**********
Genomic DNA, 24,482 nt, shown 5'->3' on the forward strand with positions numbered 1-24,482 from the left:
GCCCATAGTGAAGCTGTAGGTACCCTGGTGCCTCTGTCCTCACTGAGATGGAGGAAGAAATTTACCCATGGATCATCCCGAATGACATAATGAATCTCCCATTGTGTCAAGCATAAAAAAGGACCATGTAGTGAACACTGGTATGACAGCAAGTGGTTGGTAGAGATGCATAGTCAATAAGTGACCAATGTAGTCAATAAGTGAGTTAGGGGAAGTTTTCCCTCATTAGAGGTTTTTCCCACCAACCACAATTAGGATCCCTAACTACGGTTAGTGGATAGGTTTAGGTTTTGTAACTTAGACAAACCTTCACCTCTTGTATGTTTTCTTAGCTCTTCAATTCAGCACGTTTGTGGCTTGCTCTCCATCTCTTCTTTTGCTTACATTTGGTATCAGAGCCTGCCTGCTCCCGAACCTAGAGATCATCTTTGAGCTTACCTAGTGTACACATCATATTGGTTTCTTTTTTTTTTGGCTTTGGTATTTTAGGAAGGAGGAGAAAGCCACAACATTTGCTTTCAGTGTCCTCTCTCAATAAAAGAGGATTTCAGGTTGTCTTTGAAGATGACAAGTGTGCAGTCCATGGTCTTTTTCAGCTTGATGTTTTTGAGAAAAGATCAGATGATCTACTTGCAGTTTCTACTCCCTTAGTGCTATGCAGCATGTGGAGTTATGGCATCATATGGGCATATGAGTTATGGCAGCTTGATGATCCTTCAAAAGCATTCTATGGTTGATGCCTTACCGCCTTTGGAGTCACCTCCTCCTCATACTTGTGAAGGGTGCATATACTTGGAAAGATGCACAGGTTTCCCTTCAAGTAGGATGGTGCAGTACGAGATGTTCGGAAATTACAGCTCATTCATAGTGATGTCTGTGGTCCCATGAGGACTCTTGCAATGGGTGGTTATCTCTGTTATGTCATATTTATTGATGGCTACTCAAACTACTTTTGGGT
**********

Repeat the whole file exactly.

Genomic DNA, 24,482 nt, shown 5'->3' on the forward strand with positions numbered 1-24,482 from the left:
GCCCATAGTGAAGCTGTAGGTACCCTGGTGCCTCTGTCCTCACTGAGATGGAGGAAGAAATTTACCCATGGATCATCCCGAATGACATAATGAATCTCCCATTGTGTCAAGCATAAAAAAGGACCATGTAGTGAACACTGGTATGACAGCAAGTGGTTGGTAGAGATGCATAGTCAATAAGTGACCAATGTAGTCAATAAGTGAGTTAGGGGAAGTTTTCCCTCATTAGAGGTTTTTCCCACCAACCACAATTAGGATCCCTAACTACGGTTAGTGGATAGGTTTAGGTTTTGTAACTTAGACAAACCTTCACCTCTTGTATGTTTTCTTAGCTCTTCAATTCAGCACGTTTGTGGCTTGCTCTCCATCTCTTCTTTTGCTTACATTTGGTATCAGAGCCTGCCTGCTCCCGAACCTAGAGATCATCTTTGAGCTTACCTAGTGTACACATCATATTGGTTTCTTTTTTTTTTGGCTTTGGTATTTTAGGAAGGAGGAGAAAGCCACAACATTTGCTTTCAGTGTCCTCTCTCAATAAAAGAGGATTTCAGGTTGTCTTTGAAGATGACAAGTGTGCAGTCCATGGTCTTTTTCAGCTTGATGTTTTTGAGAAAAGATCAGATGATCTACTTGCAGTTTCTACTCCCTTAGTGCTATGCAGCATGTGGAGTTATGGCATCATATGGGCATATGAGTTATGGCAGCTTGATGATCCTTCAAAAGCATTCTATGGTTGATGCCTTACCGCCTTTGGAGTCACCTCCTCCTCATACTTGTGAAGGGTGCATATACTTGGAAAGATGCACAGGTTTCCCTTCAAGTAGGATGGTGCAGTACGAGATGTTCGGAAATTACAGCTCATTCATAGTGATGTCTGTGGTCCCATGAGGACTCTTGCAATGGGTGGTTATCTCTGTTATGTCATATTTATTGATGGCTACTCAAACTACTTTTGGGT